Tag Archives: Bennie Moten

HOT AND LOVELY: ANDY SCHUMM and his GANG in DAVENPORT, IOWA (August 1, 2018)

CHRIS and CHRIS

Thanks to Chris and Chris!  Here’s the first set at a bar called GRUMPY’S.  Beautifully recorded and annotated, too:

Bix Beiderbecke’s 47th Annual Memorial Jazz Festival 2018 had a pre-arranged gathering at Grumpy’s Village Saloon, Davenport, Iowa, August 1st. The Fat Babies, here somewhat reduced in numbers, but with sit-in David Boeddinghaus on piano and Andy Schumm cornet, clarinet, saxophone, John Otto reeds, John Donatowicz banjo, guitar, Dave Bock tuba, gave us, the lucky ones that day, a jolly good time. This plus-hour full first set was videographed in one-go, in pole position, head on, with a handheld SONY Handycam, FDR-XA100 in quality mode. For those who couldn’t make it to Grumpy’s, this coverage might be the next best thing. Enjoy!

THAT’S A PLENTY (with a special break) / HOT TIME IN THE OLD TOWN TONIGHT / Andy introduces the band / HE’S THE LAST WORD (which I hadn’t known was by Walter Donaldson) where Andy shifts to tenor sax to create a section, and Maestro Boeddinghaus rocks / FOREVERMORE, for Jimmie Noone, with Andy and John on clarinet: wait for the little flash of Tesch at the end / Willie “the Lion” Smith’s HARLEM JOYS / a beautifully rendered GULF COAST BLUES, apparently a Clarence Williams composition [what sticks in my mind is Clarence, as an older man, telling someone he didn’t write any of the compositions he took credit for] / HOT LIPS / Alex Hill’s THE SOPHOMORE, and all I will say is “David Boeddinghaus!” / THE SHEIK OF ARABY, with the verse and a stop-time chorus.  Of course, “without no pants on.” / Bennie Moten’s 18th STREET RAG / GETTIN’ TOLD, thanks to the Mound City Blue Blowers / Andy does perfect Johnny Dodds on LONESOME BLUES, scored for trio / For Bix, TIA JUANA (with unscheduled interpolation at start, “Are you okay?  Can I get that?” from a noble waitperson) / band chat — all happy bands talk to each other / a gloriously dark and grieving WHEN YOUR LOVER HAS GONE that Louis smiles on / and, to conclude, STORY BOOK BALL (see here to learn exactly what Georgie Porgie did to Mary, Mary, quite contrary.  Not consensual and thus not for children.)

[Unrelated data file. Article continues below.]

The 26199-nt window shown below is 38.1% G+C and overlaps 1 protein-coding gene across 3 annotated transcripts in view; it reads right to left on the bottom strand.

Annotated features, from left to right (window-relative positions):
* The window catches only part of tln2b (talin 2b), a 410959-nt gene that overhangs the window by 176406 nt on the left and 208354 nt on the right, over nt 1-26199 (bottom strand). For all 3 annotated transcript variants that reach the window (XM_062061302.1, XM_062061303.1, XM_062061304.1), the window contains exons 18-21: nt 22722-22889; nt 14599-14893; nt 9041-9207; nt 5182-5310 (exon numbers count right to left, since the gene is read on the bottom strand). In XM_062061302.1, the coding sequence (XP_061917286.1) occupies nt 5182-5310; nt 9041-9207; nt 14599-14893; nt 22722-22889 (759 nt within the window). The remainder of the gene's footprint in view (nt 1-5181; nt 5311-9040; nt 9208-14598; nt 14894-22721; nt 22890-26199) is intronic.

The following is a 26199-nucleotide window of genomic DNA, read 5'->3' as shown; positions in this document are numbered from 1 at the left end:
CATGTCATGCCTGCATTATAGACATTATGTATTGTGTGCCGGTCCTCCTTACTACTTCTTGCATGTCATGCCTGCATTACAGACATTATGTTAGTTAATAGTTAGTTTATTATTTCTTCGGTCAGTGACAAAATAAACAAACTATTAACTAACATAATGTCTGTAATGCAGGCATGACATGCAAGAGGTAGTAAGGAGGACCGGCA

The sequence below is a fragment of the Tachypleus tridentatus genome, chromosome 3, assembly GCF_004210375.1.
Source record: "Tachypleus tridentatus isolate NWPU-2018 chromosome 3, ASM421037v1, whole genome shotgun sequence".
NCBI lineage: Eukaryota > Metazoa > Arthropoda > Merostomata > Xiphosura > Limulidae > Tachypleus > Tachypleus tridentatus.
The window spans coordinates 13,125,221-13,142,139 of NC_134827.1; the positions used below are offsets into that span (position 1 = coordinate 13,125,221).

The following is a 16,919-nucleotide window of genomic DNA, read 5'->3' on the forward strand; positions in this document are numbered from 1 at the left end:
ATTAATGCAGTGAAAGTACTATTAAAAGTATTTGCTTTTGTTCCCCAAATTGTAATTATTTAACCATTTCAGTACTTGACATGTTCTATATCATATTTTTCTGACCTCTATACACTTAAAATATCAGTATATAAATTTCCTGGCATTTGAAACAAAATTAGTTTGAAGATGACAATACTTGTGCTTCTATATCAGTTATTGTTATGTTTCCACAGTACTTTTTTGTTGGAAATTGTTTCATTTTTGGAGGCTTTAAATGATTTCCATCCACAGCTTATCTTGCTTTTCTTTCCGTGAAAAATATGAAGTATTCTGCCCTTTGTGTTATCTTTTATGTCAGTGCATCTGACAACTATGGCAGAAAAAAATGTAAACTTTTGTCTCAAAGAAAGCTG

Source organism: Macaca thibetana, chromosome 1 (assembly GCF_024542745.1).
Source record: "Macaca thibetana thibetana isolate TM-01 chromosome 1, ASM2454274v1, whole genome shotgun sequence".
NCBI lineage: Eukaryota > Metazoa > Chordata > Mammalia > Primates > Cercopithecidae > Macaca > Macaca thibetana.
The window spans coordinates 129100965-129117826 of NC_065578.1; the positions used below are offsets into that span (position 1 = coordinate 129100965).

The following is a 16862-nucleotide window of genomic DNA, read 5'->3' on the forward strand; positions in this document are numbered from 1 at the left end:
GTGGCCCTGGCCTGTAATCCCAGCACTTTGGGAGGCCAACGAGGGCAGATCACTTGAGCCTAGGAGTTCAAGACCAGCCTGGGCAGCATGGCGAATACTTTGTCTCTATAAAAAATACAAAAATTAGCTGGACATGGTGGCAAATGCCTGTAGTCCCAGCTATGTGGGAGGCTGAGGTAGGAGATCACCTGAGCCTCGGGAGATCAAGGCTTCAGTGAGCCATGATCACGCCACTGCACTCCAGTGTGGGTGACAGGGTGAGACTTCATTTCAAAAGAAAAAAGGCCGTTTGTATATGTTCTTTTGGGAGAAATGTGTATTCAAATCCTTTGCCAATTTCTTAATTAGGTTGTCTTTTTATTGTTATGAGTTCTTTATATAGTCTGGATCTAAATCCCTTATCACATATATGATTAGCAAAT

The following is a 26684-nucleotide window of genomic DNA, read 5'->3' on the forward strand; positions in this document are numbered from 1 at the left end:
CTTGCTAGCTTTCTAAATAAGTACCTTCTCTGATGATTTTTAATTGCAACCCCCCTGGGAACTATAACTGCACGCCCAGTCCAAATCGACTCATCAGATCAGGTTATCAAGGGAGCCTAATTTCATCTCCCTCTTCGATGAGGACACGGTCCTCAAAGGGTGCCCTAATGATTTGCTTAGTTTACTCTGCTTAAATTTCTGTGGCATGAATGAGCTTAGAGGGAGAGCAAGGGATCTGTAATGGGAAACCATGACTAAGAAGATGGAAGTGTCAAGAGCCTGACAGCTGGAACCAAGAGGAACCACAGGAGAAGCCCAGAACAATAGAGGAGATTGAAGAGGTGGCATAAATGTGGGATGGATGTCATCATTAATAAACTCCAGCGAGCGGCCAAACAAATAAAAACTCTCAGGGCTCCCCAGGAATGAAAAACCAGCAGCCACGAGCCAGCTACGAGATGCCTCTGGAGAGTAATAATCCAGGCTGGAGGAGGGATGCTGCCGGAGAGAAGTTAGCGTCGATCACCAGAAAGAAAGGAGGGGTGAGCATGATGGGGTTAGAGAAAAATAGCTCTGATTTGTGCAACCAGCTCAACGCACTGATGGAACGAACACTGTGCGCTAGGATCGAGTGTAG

A thousand thanks to Andy, David, John, Dave, Johnny, and of course Chris and Chris — for this delightful all-expenses paid trip to Hot!

May your happiness increase!

Advertisements

SPICY DELICIOUS MUSIC: THE DORO WAT JAZZ BAND

Doro Wat is the national Ethiopian dish, a spicy chicken stew.  I recall eating it in Oakland, California.  Exhibit A:

but there’s also Exhibit B, 49 minutes and 52 seconds of spicy music:

and the back cover: